Ducking into an archway, he shot off a rapid-fire series of spells. They removed the dirt from his trousers and did the best they could with his hard features by reddening his mouth, darkening his eyelashes, and shadowing his cheekbones. As an afterthought, he added in a Bewitching Charm. Short-term Dark Magic, which could land him in hot water if it were detected. Draco had the feeling that he wasn’t the only wizard selling his body tonight, though. He never had been before. It would be like every other place: the Aurors, like the police, contented themselves with periodic swoops and availed of the indigenous services on their downtime.
It worked, too. Draco only made it as far as the end of the alley when a man materialised out of the shadows. Draco was glad it was a man. Women were hard work and there was a reason he was gay, after all.
“I can tell you’re not from these parts,” the man said, in accented but otherwise flawless English.
“That’s right.” Draco spoke in English to save the man the trouble of trying French on him. People often assumed that he was French, although Draco had no idea why. The only pale French people he’d ever met -- and they had been few in number -- were either red-heads or foreigners.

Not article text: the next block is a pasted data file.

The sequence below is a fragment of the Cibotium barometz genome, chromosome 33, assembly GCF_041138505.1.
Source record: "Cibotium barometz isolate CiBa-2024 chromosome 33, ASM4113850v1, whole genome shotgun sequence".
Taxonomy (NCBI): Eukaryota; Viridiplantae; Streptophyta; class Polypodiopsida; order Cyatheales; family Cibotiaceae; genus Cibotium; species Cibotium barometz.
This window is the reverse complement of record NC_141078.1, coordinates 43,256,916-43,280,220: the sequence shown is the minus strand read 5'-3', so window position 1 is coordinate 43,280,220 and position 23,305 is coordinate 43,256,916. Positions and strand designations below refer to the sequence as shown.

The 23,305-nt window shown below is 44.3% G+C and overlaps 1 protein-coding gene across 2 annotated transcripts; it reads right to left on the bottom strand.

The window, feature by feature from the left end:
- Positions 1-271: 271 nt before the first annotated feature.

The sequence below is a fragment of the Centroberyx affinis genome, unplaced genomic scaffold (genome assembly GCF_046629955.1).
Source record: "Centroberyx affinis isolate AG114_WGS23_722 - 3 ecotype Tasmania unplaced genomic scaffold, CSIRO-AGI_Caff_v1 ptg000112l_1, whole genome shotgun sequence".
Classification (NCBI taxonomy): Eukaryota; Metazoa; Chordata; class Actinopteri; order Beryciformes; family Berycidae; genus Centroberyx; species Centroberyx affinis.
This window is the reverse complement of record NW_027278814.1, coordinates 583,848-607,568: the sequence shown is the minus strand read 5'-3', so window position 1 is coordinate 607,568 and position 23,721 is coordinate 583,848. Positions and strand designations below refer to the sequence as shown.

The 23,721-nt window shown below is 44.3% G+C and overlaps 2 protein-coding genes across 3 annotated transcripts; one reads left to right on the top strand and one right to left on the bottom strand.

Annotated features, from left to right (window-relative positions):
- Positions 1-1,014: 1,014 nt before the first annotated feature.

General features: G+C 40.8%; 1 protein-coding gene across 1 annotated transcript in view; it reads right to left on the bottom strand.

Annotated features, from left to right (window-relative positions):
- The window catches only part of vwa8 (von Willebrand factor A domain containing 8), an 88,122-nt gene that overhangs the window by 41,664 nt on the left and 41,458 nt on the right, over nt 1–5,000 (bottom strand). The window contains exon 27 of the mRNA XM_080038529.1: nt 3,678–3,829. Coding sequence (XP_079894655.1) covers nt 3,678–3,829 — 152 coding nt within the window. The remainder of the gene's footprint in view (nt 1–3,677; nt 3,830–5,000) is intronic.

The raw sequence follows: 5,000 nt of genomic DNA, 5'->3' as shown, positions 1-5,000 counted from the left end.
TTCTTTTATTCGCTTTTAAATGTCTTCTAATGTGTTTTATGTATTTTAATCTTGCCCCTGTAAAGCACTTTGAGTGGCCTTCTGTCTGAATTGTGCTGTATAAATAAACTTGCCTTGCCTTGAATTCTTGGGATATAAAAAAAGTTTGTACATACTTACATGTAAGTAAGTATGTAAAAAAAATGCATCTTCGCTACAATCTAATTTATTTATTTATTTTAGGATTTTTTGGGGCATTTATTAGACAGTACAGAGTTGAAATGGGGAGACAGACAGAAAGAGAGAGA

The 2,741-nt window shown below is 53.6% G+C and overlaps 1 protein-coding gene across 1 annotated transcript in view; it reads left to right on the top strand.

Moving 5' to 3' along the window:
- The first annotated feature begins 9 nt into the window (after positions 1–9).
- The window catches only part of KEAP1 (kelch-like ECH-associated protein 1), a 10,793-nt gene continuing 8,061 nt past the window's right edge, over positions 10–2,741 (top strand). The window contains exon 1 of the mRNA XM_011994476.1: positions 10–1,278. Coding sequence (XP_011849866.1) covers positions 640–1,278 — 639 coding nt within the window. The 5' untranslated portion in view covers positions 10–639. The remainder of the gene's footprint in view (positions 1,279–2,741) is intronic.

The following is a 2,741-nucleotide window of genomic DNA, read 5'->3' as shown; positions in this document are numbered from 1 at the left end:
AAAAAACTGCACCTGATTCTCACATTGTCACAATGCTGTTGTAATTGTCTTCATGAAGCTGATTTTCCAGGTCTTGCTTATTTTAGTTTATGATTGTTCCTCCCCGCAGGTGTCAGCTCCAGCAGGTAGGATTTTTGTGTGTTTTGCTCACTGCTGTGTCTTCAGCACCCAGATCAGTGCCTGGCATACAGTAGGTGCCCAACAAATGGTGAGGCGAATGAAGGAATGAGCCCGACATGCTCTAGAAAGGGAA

“I do so like meeting people from other cultures,” murmured the man, plucking at the sleeve of his jacket. It shimmered under his fingers. “Particularly those of like mind to myself.”
Draco studied him from beneath his lashes, a technique that had taken months to perfect. The man was short, rather plump and spoke without nervousness -- a regular, then, but on the hunt for fresh blood. He reminded Draco a little of a beardless Achilles. The fleeting resemblance stung Draco. He supposed he should have expected the pain, but he hadn’t. He had never been very good at dealing with it, either.
“Really?” he remembered to reply. He was out of practice, but he seemed to be doing all right. Perhaps this man liked his prey silent.
“Yes.” The sibilance turned into a smile, one side of the mouth only. Draco would have liked to kiss it, but that was out of the question. One did not kiss whores, because one did not know where their mouths had been last. Not that some didn’t pay for the privilege all the same.
“I like star-gazing,” said Draco. It was a line that would have worked better had there been any stars to see, but it was just an elaborate ruse anyway. He could have said 'cow-tipping' for all the difference it made. It, too, was an after-dark activity. “I like to take people to look at the stars with me. Do you --?”
“I quite adore it,” said the man, drawing Draco closer by the elbow. Draco had to remind himself to let him; he was too used to rejecting Achilles’ advances. Too used to nurse-maiding an adulterer. “Is it an expensive pastime?”
“It depends,” drawled Draco. On whether he wanted to earn his aeroplane fare in one night or sleep at all. “On whether you have a car to get there.”
The man’s fingers lay on his elbow -- ringless, hairless, bearing a great resemblance to chipolatas with fingernails. “I have a car.”
Draco came awake with ease, one of his few talents. He shook his hair out of his eyes, smoothening it down in a quick movement. Moving with speed, but no haste, he slid out of the crumpled sheets and reached for his articles of clothing. The contents of his pockets he had stored underneath the mattress when his companion had gone to wash up in the hotel bathroom the night before.